Reuben, Reuben, I've Been Thinking

By Patricia B. Mitchell, 2002.


A Reuben at River City Cafe in Myrtle Beach, South Carolina.

When eating a Reuben sandwich last week, I thought back to the best one I ever had, one consumed in, strangely enough, a Holiday Inn in downtown Richmond, Virginia, in the early 1980's. I have been looking out for likely Reubens for decades in both the Midwest and the South. A lot of them just don't measure up. The one I ate last week at River City Cafe (see related article) in downtown Myrtle Beach was quite good, although I think the bread was too buttery/margarine-y on the outside. A touch of “grease” for the griddle or grill I understand, soaked I don't like. Also I like a big dill pickle served with a Reuben. River City doesn't. Nevertheless, the basic ingredients — the rye bread, the corned beef, the Swiss cheese, the sauerkraut, and the Thousand Island dressing — were fine. (I order the dressing on the side, so I can add the amount I like. I also enjoy mustard on my Reuben — earlier recipes for the sandwich do include Dijon mustard. Some versions also specify black Russian rye bread or pumpernickel; and, surprisingly, some recipe instructions leave off the grilling — hence, a cold Reuben.)

Supposedly the secret to the best and “original” Reuben (or one of the claimants to that title), is to marinate the sauerkraut in Russian dressing for 24 hours before assembling the sandwich. That, at least, is how Charles Schimmel, the innkeeper of the Blackstone Hotel in Omaha, Nebraska did it. However, the “creator” of the Reuben, Schimmel's friend Reuben Kolakofsky, first used ummarinated sauerkraut because the men had run out of lettuce for sandwiches during their weekly poker playing session. Wholesale grocer Kolakofsky substituted the kraut, and grilled the sandwich, it is said, to somewhat hide the pickled cabbage flavor, and to melt the cheese. The sandwich was invented between 1920 and 1935.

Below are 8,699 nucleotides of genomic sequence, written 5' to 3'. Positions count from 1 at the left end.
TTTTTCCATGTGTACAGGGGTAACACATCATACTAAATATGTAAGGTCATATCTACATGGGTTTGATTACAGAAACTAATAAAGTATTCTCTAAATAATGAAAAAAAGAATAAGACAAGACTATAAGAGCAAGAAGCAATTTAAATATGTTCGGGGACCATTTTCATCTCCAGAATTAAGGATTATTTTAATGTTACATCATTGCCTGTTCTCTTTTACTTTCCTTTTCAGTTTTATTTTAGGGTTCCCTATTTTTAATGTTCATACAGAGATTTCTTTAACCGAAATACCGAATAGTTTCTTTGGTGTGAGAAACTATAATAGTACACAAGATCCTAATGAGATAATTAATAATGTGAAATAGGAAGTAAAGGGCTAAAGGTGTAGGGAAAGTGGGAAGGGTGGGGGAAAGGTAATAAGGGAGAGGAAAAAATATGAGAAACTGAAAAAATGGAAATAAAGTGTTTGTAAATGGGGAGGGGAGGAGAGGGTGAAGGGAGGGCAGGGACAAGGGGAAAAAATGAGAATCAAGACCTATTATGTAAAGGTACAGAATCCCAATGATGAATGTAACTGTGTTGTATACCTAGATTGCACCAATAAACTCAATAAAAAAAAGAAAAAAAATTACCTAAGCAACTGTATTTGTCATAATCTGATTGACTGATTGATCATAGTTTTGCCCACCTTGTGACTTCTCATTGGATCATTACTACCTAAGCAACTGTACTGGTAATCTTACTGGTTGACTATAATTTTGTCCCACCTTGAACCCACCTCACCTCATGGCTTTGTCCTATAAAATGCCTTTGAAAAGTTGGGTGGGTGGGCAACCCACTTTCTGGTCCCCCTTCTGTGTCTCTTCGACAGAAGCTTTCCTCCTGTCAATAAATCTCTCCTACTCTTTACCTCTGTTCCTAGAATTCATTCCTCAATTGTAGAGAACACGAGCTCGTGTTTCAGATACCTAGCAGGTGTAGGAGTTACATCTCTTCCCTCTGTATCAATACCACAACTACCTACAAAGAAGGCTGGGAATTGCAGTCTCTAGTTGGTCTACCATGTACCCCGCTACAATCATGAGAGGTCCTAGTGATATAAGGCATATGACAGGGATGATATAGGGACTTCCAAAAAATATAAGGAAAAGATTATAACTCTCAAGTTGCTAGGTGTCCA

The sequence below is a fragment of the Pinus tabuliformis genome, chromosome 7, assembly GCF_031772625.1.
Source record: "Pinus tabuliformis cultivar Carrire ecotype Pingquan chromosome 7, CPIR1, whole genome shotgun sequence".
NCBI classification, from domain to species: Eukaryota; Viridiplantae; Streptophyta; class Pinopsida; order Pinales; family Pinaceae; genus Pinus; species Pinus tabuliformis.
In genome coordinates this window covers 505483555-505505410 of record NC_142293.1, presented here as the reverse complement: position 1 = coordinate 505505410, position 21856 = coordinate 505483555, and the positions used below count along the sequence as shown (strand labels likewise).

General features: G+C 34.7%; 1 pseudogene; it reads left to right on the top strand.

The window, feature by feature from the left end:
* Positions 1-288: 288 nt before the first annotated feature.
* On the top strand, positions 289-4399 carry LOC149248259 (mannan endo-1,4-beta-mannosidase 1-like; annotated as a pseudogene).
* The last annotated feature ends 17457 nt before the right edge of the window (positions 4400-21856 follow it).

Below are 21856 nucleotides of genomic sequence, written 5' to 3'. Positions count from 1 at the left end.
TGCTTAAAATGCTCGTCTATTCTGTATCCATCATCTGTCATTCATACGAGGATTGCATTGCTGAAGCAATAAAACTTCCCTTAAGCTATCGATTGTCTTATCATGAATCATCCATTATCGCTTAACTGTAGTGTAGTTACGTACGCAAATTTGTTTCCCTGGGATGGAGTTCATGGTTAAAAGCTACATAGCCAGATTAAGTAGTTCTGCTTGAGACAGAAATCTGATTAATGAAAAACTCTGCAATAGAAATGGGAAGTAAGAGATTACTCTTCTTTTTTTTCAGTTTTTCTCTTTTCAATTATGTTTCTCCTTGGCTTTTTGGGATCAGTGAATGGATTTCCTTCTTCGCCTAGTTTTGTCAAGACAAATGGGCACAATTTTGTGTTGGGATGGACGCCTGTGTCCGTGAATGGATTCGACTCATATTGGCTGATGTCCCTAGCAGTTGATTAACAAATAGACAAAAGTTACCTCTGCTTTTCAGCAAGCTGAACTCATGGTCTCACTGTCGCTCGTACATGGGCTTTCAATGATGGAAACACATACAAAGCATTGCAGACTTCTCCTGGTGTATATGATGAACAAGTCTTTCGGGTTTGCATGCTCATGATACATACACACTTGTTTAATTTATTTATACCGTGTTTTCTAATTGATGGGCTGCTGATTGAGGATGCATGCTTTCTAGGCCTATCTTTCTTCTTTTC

Charles Schimmel (or his son) eventually put Kolakofsky's sandwich on the menu at Schimmel's hotel, and in 1956 Fern Snider, a waitress there, entered the sandwich in the National Sandwich Idea Contest. The Reuben won first place, and achieved national popularity.

Another contender for the title of “Reuben inventor” is Arnold Reuben, the founder of Reuben's Restaurant and Delicatessen in New York City. Reuben is said to have created the sandwich using sourdough rye bread, ham, cheese, coleslaw and Russian dressing. The Manhatten restauranteur made his first Reuben's Special in 1914 for leading lady Annette Seelos, who was, at the time, shooting a film with Charlie Chaplin.

Variations on this story are that the sandwich was created in 1927 or 1928 by one of the cooks at Reuben's restaurant, or that William Hamerly, New York accountant, invented the sandwich in the 1950's and named it in honor of Arnold Reuben, because he admired Reuben's charity work.

Reuben, the sandwich, has a sister, Rachel, in which pastrami is substituted for the corned beef and coleslaw for the kraut. — What do you think of that?